Malon Edwards, a Peel District School Board spokesperson, confirmed that the board and “our school communities are deeply saddened by the news of the three students who passed away.”

Edwards said counsellors and other support staff from the school board’s critical incident response team are available to assist students and employees.

Fire trucks remained outside the burned-out home Monday morning. A large upper-floor window was broken and blackened above the garage, and damage was also visible to the front door. What appeared to be a red reindeer decoration could be seen on the home’s front porch, apparently undamaged.

Boyes said he spoke to the firefighters who’d attempted to save the family.

“Our hearts are absolutely breaking — to lose three children and two adults,” he said.

Some of those present at Monday’s fire were from the same platoon that responded to a January blaze where three young children — brothers — were killed in a separate fatal fire in a Brampton townhouse unit.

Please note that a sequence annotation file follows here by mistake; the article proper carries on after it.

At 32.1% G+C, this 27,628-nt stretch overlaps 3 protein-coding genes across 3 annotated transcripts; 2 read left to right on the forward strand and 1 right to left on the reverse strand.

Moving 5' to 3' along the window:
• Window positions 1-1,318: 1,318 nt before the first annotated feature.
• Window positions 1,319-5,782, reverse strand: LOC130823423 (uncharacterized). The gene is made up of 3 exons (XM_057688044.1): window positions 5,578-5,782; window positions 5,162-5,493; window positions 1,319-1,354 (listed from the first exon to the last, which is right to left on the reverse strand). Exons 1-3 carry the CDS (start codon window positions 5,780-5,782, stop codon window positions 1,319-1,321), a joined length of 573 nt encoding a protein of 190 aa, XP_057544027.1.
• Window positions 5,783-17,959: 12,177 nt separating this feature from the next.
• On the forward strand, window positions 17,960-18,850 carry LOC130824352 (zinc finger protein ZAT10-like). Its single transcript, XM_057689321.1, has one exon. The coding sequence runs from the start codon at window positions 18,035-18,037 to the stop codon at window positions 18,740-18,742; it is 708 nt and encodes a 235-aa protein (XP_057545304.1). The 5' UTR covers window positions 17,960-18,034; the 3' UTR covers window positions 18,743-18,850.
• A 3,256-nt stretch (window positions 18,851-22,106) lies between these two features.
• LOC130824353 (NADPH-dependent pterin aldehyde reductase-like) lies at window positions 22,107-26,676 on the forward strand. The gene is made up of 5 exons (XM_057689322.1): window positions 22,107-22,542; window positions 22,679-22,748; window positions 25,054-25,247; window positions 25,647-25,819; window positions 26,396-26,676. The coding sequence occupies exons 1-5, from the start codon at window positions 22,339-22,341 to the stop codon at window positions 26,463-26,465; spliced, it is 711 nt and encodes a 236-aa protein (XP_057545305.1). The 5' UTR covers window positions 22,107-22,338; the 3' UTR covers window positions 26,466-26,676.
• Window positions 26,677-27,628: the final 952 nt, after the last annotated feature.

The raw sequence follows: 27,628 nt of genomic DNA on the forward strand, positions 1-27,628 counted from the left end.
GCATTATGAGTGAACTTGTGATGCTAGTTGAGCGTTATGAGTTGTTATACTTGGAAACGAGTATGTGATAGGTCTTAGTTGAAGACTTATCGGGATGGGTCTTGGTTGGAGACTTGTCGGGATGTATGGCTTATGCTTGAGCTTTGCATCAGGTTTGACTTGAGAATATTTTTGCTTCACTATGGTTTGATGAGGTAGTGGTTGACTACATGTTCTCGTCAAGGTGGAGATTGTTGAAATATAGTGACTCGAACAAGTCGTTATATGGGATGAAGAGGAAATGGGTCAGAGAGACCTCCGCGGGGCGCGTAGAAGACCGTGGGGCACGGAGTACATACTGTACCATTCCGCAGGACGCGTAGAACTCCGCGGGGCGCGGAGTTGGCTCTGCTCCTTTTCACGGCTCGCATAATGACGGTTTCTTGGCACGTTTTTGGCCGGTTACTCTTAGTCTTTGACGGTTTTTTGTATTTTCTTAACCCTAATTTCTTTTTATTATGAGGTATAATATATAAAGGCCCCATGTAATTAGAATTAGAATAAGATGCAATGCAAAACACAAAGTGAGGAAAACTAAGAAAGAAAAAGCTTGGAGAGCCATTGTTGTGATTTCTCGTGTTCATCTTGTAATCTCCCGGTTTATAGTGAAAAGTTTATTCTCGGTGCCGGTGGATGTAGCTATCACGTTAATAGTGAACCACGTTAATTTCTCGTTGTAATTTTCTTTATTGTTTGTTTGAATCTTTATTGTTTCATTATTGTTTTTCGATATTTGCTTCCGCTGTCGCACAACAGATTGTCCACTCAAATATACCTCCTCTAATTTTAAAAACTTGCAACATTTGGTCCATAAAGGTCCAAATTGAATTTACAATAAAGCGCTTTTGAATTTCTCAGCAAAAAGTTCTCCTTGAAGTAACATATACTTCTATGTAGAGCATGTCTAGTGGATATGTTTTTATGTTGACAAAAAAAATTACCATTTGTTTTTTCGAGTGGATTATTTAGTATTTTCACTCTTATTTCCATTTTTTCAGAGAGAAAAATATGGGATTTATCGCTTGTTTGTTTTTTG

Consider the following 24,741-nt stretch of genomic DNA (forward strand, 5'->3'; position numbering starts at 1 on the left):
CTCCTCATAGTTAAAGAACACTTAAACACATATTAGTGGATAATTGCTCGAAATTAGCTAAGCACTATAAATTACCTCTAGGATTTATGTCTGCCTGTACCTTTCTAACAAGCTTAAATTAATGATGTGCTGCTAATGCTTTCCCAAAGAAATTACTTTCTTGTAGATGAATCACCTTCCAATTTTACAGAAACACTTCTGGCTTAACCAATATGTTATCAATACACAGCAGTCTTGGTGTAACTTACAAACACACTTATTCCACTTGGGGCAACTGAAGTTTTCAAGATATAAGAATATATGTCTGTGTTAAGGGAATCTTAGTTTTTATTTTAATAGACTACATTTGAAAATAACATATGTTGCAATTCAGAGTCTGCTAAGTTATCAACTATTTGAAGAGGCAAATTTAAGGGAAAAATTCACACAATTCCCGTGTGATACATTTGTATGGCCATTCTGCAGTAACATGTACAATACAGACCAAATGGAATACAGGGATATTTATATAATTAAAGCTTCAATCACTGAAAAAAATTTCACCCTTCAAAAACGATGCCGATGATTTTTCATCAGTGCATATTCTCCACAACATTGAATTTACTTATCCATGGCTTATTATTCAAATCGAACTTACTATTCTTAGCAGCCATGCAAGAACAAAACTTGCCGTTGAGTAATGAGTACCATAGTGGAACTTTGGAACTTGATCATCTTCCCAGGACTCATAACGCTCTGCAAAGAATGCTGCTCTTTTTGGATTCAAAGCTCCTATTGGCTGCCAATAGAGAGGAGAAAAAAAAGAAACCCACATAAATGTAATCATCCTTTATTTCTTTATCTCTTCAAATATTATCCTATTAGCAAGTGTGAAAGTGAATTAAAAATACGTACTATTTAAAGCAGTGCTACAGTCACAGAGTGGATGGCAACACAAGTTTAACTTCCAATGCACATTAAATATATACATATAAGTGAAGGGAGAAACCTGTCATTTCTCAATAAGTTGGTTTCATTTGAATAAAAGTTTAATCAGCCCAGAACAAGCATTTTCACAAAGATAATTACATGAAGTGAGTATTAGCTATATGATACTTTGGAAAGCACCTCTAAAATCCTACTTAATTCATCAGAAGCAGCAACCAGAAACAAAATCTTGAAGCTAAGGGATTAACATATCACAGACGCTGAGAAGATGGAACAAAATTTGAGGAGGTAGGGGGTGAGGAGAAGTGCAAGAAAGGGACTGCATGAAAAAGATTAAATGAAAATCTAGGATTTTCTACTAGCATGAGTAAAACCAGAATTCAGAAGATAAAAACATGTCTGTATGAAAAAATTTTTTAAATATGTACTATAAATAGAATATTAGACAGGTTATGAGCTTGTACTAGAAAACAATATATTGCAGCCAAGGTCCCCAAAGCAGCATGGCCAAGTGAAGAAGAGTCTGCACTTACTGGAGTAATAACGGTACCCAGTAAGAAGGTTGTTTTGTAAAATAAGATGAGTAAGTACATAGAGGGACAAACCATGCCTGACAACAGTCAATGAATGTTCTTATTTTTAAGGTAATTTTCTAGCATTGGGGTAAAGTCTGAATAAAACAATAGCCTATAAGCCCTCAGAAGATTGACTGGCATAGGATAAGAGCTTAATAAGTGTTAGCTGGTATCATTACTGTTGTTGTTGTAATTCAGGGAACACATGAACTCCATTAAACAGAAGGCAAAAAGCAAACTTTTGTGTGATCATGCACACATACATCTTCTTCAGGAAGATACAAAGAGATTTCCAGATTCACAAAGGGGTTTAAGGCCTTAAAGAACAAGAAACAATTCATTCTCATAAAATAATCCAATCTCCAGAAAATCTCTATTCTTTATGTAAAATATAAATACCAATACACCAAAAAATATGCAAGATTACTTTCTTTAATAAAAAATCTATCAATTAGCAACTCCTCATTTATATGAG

“We’ll make a tremendous focus on making sure they have all the resources available in terms of mental health that they may need, not only today, tomorrow but in the coming days as well,” Boyes said.

The fire is a reminder to everyone to check your smoke alarms and ensure you have a working carbon monoxide detector, the fire chief said. In the event of a fire, “you have seconds … you don’t have a long time, you don’t have minutes,” he said.

Speaking in Brampton with Premier Doug Ford on Monday, Prime Minister Justin Trudeau said: “We’re all thinking of those affected by this horrible heartbreaking tragic fire on Conestoga Drive. I want to thank first responders for their tireless efforts and our thoughts are with friends, family, and loved ones, as always.”

With files from Isaac Phan Nay

Maria Iqbal is a 905 Region-based staff reporter for the Star. Reach Maria via email:

Isaac Phan Nay is a breaking news reporter, working out of the Star’s radio room in Toronto. Reach him via email:

Wendy Gillis is a Toronto-based reporter covering crime and policing for the Star. Reach her by email at or follow her on Twitter: @wendygillis